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Motorists to get lesson on 'Move Over Act'

Motorists traveling on Interstate 95 in Palm Beach County should be extra careful to move over or slow down this week when they see an emergency vehicle stopped on the side of the highway.

The Florida Highway Patrol is teaming up with the Palm Beach County Sheriff's Office and local police departments to conduct extra patrols on I-95 to educate motorists about the "Move Over Act," the Sheriff's Office said Saturday in a prepared statement.

Under a law enacted in 2002, motorists who see an emergency vehicle parked on a highway with its emergency lights activated are required to vacate the lane closest to the emergency vehicle as soon as it is safe to do so, the sheriff's office said.

If it is a two-lane highway, motorists are required to slow to a speed that is 20 mph less than the posted speed, the Sheriff's Office said.

The primary objective of the extra patrols is to save the lives of law enforcement officers conducting traffic stops, the Sheriff's Office said. The secondary objective is to educate the public on the "Move Over Act."

For more information, see the following Web sites: Florida Highway Patrol Web site: www.flhsmv.gov/fhp and National Safety Commission's Move Over America Web site: http://www.moveoveramerica.com/.


The partners of the "Move Over, America" Campaign demonstrate its deep reach and significance.

The National Safety Commission, which operates online driving safety courses through www.LowestPriceTrafficSchool.com, is America's leader in driver safety training, providing courses to consumers and businesses in every state and in more than a dozen countries.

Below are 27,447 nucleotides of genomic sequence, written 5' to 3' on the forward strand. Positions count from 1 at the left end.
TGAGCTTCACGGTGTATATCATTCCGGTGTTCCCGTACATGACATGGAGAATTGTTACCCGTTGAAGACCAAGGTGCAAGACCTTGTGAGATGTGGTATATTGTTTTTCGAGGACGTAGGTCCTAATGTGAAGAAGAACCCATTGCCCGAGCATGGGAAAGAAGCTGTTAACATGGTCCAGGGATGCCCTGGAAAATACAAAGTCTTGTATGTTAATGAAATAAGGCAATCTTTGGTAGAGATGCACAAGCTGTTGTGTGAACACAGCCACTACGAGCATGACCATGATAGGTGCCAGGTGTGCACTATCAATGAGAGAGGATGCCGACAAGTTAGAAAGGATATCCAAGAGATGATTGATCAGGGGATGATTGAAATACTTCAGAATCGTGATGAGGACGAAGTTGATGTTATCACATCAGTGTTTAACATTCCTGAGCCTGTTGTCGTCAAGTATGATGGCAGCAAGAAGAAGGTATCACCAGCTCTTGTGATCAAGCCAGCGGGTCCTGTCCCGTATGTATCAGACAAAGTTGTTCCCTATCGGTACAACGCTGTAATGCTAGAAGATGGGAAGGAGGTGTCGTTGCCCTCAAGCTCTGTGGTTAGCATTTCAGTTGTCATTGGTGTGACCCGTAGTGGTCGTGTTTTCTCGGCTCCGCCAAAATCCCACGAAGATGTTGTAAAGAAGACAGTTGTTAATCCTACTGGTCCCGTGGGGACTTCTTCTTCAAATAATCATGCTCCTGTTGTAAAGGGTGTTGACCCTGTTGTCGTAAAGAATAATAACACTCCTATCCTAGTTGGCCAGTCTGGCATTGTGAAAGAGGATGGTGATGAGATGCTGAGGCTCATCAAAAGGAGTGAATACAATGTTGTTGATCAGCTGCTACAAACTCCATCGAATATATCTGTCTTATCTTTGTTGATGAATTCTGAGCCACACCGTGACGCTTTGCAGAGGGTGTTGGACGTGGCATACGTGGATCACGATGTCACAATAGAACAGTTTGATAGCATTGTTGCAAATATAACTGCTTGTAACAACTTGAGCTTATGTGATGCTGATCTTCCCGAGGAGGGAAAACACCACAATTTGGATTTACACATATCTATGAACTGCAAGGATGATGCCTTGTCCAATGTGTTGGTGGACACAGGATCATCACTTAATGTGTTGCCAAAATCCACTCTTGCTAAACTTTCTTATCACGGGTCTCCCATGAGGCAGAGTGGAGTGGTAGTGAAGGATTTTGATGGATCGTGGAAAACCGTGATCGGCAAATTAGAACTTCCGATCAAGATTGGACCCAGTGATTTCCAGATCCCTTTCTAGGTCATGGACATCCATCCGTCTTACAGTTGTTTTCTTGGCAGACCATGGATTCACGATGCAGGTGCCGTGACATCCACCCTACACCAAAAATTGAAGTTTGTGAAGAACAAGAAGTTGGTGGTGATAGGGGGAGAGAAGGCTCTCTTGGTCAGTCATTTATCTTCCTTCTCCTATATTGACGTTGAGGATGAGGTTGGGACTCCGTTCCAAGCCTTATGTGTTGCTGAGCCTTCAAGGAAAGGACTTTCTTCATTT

The National Sheriffs' Association is dedicated to raising the level of professionalism among sheriffs, their deputies and other criminal justice professionals, providing information, technical assistance, professional development opportunities and congressional advocacy.

The National Association of Police Organizations is the strongest unified voice supporting law enforcement officers in the United States, representing more than 2,000 police unions and associations and 238,000 sworn law enforcement officers, whose interests NAPO serves to advance through legislative and legal advocacy, political action and education.

The American Association of State Troopers had been providing benefits and services to America's state troopers since 1989.

 

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